School Sisters of Notre Dame in Nepal safe from damage

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Four School Sisters of Notre Dame serving in Nepal are safe following an earthquake that caused massive damage and thousands of deaths and injuries there.

The women religious are members of the Central Pacific Province, which has its central office in south St. Louis County.

When the quake hit, Sister Miriam Therese Kanaya was on her way to purchase books for students and was on the outskirts of Kathmandu, where most of the deaths occurred. Her bus eventually reached a bus park but couldn't proceed any further. Sister Miriam and a volunteer teacher who accompanied her walked about one hour to get to a parish where they were safe.

Sister Miriam returned to Bandipur, where the sisters are based. The School Sisters of Notre Dame buildings escaped damage. Most utility services in Bandipur were restored the day following the April 25 earthquake. The epicenter of the quake was about 40 miles north of Bandipur.

The School Sisters of Notre Dame who serve in Bandipur are Sisters Barbara Soeté, Andre Maureen Soeté, Evangela Imamura and Miriam Therese. Sisters Evangela and Miriam Therese are from Japan and have served in Bandipur for 30 years. Sister Miriam Therese started child care centers with early childhood education. She teaches at Notre Dame Higher Secondary School. Sister Evangela is a teacher and acting principal at the school. Sisters André Maureen and Barbara, who are biological sisters from St. Louis, also are teachers at the school in Bandipur. 

"Some areas in the country could function normally while other places are in chaos and devastation," Sister Barbara wrote in an email to a School Sisters of Notre Dame staff member in St. Louis. "Many in Nepal are just beginning to realize the enormity of what has happened. We are grateful that our school and village have suffered little in the devastation."

The St. Xavier School grounds are being used as a tent city for the homeless or those afraid to enter their houses. St. Xavier's is one of about 10 sites in Kathmandu designated by the government for relief assistance.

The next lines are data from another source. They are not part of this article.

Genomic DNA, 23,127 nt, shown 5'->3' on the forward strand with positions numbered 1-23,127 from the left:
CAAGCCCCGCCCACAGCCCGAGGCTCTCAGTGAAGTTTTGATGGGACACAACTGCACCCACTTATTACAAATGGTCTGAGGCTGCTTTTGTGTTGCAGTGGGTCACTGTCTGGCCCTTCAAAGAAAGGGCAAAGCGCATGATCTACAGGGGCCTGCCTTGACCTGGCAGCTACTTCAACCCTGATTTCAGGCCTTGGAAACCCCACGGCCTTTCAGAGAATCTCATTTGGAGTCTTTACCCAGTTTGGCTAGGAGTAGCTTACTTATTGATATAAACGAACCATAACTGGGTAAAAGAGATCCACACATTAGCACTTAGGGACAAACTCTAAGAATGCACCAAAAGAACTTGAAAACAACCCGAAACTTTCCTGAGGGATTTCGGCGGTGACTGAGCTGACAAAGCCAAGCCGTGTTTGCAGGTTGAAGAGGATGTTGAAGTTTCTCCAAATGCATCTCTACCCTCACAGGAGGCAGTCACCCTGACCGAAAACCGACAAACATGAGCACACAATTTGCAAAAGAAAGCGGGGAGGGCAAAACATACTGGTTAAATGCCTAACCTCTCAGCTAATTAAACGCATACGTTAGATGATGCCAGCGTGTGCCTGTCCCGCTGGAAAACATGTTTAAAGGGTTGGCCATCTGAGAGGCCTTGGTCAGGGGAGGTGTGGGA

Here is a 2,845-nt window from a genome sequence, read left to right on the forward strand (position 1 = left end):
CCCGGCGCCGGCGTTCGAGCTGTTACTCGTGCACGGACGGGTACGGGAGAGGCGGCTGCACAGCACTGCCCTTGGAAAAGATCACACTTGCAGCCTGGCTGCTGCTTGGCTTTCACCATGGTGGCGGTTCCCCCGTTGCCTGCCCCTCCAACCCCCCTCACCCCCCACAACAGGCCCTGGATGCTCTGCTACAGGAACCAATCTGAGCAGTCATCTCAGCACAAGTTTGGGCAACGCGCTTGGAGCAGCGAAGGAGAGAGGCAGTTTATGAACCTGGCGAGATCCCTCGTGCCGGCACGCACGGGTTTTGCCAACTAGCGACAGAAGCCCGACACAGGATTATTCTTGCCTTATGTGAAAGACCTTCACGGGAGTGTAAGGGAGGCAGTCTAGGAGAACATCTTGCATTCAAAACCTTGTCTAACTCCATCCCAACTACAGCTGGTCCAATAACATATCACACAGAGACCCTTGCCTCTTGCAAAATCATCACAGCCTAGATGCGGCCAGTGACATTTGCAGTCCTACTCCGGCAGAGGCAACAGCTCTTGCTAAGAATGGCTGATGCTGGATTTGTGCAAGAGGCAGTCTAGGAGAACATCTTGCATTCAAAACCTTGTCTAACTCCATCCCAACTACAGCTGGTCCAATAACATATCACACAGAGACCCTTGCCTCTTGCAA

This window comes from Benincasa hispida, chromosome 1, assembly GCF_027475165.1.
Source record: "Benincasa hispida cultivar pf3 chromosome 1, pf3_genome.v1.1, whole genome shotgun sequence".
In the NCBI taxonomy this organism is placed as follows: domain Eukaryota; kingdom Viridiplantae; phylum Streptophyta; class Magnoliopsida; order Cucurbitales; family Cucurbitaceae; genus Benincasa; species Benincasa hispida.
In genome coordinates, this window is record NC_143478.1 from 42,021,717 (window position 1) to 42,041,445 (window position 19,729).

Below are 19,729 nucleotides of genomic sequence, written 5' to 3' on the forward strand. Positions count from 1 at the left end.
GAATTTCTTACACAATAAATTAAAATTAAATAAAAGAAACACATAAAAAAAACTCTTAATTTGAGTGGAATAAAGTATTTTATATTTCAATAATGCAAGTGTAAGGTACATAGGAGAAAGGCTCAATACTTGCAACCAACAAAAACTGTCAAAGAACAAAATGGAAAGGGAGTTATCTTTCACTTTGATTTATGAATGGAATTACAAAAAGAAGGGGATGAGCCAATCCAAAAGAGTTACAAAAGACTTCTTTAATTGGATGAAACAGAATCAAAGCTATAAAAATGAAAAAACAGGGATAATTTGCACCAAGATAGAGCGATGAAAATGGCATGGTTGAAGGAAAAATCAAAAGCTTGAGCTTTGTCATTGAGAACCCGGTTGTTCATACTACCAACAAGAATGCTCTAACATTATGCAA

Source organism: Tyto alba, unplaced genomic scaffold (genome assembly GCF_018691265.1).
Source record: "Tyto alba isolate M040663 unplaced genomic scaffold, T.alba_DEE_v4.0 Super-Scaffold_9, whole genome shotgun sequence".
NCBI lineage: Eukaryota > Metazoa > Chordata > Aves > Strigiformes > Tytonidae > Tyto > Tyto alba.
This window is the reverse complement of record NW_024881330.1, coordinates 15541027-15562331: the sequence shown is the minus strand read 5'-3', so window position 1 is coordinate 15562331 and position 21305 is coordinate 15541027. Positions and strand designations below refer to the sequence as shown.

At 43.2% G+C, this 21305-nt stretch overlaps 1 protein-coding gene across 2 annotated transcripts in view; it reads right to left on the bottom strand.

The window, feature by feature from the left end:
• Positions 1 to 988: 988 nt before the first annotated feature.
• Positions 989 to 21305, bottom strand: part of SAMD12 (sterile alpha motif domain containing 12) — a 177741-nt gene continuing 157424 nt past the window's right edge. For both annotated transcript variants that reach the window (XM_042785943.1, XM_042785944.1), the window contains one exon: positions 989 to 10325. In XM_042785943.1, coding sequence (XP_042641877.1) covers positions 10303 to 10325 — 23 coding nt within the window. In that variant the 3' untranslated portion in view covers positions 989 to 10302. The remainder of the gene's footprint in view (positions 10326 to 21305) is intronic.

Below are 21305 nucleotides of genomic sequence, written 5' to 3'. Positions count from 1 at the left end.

Bandipur is returning to normal, Sister Barbara noted. Shops are open and more people are sleeping indoors. The people whose homes were lost are among the poorest in the area and are now without their day-labor jobs.

The school for nursery through Class 10 (about 760 students) is scheduled to resume May 5. The school year had barely started when the earthquake occurred. The preschool, Seto Gurans, will also reopen soon for the children in that area who can get there. Seto Gurans is in the hardest hit area of the village. Preschool children who are not from the area would have to travel through huge debris fields to get to school. Sister Miriam is planning to open two temporary sites for these preschool children.

The sisters are in a process to evaluate how we can provide the best assistance to the homeless families. "We continue to pray that the emergency relief will be sufficient and timely for those suffering in the aftermath of the quake. Disease, starvation, and limited medical help for the injured as well as inaccessibility of remote areas remain critical concerns. We are grateful for the prayers and good wishes from sisters and others," Sister Barbara wrote.

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